“You can imagine what he said to me. He thought I was barmy.”

Curran pushed it through, the fee was agreed but in the old days of March transfer deadlines, time was running out fast.

And of all the thoughts that crossed his mind throughout that mad dash through the capital, not one suggested he was doing the wrong thing.

“You can imagine the traffic getting into London,” he said. “I ended up flagging a taxi down and I got there with about five minutes to go.

“It was done within five minutes. We hadn’t even agreed a contract or anything.

“I did say to Jack that I wasn’t going to take a pay cut, but I’d been offered twice the money at Southampton. There were no agents, no advisors or anything. Had it been now it would never happened for me with Wednesday.

“Do I regret it? No. Was it a mistake? Yes. For someone with my ability to go and play in the third division, it didn’t do my career any good, but it gave me great satisfaction in playing my part in the resurgence of Sheffield Wednesday.”

It proved to be one of the seminal moments in the club’s history. He played out the end of the 1978/79 season and the Owls finished 14th, but it was the following season, the iconic 79/80 promotion season, that saw his star rise to legendary status.

He proved to be the final piece in the Jackie jigsaw and having been moved from the wing to forward, he fired 24 goals to take Wednesday out of the bottom division. He and Charlton developed a loving but tempestuous relationship that ultimately ended in a spiteful move to Sheffield United - Curran’s deepest regret.

The star man, an overwhelming fans’ favourite at Hillsborough, clashed heads with his manager over playing styles, his position and most tellingly, the sort of players the club should attract to take them into the First Division.

“Jack was a great guy, a fabulous guy,” said Curran. “He was a World Cup winner but he was very down to earth. We had a great relationship up until the point about the three players. It got a bit frosty and he told me to keep my nose out of transfers, that he was the manager and I had to keep my mouth shut. That was the problem.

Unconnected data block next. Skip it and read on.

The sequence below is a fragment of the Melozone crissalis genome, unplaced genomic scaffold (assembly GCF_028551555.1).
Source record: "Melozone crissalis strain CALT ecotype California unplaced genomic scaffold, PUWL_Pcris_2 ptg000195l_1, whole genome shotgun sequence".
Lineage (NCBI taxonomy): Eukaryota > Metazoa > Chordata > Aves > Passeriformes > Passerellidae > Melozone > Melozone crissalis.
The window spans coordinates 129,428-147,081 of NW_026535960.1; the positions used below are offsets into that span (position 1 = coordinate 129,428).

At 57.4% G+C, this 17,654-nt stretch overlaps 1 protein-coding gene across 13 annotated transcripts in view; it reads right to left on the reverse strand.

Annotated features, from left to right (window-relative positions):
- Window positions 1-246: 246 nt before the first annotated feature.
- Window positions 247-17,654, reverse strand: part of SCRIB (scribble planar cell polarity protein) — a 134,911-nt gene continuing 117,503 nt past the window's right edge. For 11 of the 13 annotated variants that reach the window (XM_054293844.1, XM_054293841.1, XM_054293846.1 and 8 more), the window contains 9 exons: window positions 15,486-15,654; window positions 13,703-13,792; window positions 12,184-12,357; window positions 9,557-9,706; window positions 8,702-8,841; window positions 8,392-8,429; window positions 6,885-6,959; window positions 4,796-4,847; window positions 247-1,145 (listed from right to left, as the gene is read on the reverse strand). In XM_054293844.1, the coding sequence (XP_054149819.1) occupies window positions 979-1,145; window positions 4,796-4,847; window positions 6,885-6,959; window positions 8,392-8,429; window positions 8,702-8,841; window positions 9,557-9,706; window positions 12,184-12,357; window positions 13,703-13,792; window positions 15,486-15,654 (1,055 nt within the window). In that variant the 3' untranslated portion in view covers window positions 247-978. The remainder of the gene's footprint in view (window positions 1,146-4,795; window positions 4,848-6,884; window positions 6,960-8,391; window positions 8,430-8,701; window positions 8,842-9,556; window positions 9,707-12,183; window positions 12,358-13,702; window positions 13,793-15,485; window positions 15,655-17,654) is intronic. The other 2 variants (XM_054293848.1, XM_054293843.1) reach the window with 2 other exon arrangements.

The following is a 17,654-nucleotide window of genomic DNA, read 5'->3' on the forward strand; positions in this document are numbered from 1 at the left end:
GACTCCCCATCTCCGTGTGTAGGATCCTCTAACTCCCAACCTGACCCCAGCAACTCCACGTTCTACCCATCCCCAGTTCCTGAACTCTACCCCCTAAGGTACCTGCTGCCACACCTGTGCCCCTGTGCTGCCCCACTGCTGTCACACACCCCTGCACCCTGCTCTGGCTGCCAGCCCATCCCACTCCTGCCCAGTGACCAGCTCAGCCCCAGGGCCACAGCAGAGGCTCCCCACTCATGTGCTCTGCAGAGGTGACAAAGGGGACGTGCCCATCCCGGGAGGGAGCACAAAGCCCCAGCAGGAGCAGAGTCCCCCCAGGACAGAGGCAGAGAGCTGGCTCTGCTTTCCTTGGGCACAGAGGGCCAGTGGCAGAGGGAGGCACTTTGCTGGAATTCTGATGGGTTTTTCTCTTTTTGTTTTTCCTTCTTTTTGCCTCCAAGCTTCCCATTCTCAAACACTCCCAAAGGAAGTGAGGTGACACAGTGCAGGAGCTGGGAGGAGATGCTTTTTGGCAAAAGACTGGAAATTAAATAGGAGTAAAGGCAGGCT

“Some footballers and managers are a bit off. They fancy themselves, you can’t get to them. He wasn’t like that, I’ve got huge respect for him as a person.”

The relationship froze over and when negotiating a new deal with Wednesday, Curran’s head was turned by the Blades’ owner Reg Brearley, who was smarting after the famous Boxing Day massacre the pain of losing out on promotion to their cross-city rivals.

Under Howard Wilkinson and in Curran’s absence, Wednesday were promoted to the First Division in 1983/84.

“They offered a £11,000 signing on fee and I wanted the tax paying on it. Jack refused,” Curran said.

“It wasn’t a lot of money but it was one of those things. Sheffield United offered me four times more than that. I didn’t go there for the money, at the end of the day I went there to p*ss Jack off like he’d p*ssed me off. And I was stupid for doing it.

“Of course it’s a regret. It’s my biggest regret. I should’ve taken Wednesday into the first division, me and Jack. I wasted my career in the first division to get my club into the top division and I didn’t do that. But that’s all history.

“Looking back, in some ways, that’s silly, but I’d made up my mind to get Wednesday back up to where they should be. At least I played a part in getting them up there.”

Curran would go on to play for Everton where another serious injury put the brakes on a fascinating career. Spells at Huddersfield, in Greece and at Grimsby followed, but it was that 1979/80 season that stands out as some of the happiest times of his football life.

“We had a great bunch of lads,” he beamed. “We would go out together, training was so enjoyable. We all worked hard and mucked in together and we all shared what we wanted to achieve. We got what we deserved, make no mistake.

“Wednesday had been in the doldrums for years and I was one of those players that helped them get out of that. That, to me, is brilliant.”